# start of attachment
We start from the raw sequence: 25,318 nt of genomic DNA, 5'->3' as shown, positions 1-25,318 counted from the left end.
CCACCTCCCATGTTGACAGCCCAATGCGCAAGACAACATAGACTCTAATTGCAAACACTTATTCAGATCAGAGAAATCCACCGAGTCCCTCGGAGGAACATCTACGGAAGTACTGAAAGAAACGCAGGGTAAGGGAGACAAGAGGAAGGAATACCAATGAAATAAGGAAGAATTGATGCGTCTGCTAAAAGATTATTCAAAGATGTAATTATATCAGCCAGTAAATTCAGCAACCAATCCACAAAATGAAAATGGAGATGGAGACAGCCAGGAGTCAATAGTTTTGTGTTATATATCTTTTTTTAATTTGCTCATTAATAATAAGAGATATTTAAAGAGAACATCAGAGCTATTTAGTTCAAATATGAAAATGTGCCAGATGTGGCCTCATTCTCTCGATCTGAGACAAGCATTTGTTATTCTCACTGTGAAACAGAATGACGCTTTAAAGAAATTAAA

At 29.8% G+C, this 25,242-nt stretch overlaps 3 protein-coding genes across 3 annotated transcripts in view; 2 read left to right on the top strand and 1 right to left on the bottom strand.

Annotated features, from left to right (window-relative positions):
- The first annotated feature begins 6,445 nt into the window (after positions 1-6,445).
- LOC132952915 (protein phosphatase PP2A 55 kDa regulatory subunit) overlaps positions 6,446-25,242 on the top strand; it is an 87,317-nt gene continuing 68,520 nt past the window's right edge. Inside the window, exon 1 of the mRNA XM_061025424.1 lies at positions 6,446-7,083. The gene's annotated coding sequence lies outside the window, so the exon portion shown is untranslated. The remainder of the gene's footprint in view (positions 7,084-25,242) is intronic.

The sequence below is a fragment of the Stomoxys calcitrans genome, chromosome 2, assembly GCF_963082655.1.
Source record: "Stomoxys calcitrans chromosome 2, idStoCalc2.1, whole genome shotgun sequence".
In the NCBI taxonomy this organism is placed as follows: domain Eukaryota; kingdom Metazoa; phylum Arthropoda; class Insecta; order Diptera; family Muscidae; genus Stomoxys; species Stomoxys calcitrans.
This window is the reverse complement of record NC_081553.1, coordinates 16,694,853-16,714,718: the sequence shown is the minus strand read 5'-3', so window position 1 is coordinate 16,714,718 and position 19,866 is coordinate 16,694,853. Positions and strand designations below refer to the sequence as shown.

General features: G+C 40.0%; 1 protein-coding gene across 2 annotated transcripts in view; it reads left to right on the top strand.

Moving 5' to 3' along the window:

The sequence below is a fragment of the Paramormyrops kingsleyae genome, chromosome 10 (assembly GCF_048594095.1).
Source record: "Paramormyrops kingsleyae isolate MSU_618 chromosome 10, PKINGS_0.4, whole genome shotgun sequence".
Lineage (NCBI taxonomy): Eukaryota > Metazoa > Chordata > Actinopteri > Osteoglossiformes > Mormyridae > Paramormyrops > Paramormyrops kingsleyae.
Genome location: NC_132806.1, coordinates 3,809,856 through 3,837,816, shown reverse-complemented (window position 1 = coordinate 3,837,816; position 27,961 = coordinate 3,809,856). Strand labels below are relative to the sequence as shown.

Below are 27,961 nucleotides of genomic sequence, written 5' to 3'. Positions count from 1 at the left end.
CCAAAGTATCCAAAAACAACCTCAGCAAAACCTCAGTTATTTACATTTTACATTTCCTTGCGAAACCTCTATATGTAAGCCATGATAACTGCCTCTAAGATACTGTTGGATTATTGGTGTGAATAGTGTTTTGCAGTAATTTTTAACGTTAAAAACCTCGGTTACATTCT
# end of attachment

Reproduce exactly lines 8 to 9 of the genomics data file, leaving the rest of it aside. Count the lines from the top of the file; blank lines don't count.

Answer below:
Source record: "Stomoxys calcitrans chromosome 2, idStoCalc2.1, whole genome shotgun sequence".
In the NCBI taxonomy this organism is placed as follows: domain Eukaryota; kingdom Metazoa; phylum Arthropoda; class Insecta; order Diptera; family Muscidae; genus Stomoxys; species Stomoxys calcitrans.